Excessive nutrient inputs from land, particularly nitrogen (N), have been found to increase the occurrence of hypoxia and harmful algal blooms in coastal ecosystems. To identify the main contributors of increased N loading and evaluate the efficacy of water pollution control policies, it is essential to quantify and attribute the long-term changes in riverine N export. Here, we use a state-of-the-art terrestrial–aquatic interface model to examine how multiple environmental factors may have affected N export from the Chesapeake Bay watershed since 1900. These factors include changes in climate, carbon dioxide, land use, and N inputs (i.e., atmospheric N deposition, animal manure, synthetic N fertilizer use, and wastewater discharge). Our results estimated that ammonium (NH4+) and nitrate (NO3−) export increased substantially (66% for NH4+ and 123% for NO3−) from the 1900s to the 1990s and then declined (32% for NH4+ and 14% for NO3−) since 2000. The temporal trend of dissolved organic nitrogen (DON) export paralleled that of dissolved inorganic N, while particulate organic nitrogen export was relatively constant during 1900–2015. Precipitation was the primary driver of interannual variability in N export to the Bay. Wastewater discharge explained most of the long-term change in riverine NH4+ and DON fluxes from 1900 to 2015. The changes in atmospheric deposition, wastewater, and synthetic fertilizer were responsible for the trend of riverine NO3−. In light of our model-based attribution analysis, terrestrial non-point source nutrient management will play an important role in achieving water quality goals.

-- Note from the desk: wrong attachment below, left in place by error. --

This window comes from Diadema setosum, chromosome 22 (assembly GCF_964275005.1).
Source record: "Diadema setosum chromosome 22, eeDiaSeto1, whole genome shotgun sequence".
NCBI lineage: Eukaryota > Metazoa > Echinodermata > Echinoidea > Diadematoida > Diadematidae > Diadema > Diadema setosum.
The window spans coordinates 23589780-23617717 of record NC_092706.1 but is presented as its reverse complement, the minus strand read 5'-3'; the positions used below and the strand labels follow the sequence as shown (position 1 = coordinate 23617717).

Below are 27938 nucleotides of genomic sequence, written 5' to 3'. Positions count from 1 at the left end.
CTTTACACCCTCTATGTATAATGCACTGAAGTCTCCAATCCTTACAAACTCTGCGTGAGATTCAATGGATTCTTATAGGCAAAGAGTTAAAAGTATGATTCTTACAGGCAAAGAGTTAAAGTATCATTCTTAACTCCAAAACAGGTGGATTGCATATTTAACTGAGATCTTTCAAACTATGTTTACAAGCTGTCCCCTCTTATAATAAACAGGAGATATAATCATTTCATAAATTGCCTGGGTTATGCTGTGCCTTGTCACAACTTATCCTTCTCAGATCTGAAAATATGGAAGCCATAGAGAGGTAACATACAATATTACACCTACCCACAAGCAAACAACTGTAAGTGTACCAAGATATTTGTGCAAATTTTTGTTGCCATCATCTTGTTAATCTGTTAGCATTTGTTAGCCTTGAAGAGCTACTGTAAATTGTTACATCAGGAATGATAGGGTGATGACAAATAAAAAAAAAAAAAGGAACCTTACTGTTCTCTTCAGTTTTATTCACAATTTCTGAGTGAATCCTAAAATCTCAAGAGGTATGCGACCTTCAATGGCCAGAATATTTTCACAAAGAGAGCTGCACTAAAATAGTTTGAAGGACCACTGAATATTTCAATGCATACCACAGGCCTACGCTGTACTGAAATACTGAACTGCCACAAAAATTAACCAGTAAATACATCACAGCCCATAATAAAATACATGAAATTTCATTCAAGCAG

All Science Journal Classification (ASJC) codes
- Soil Science
- Water Science and Technology
- Atmospheric Science
- Aquatic Science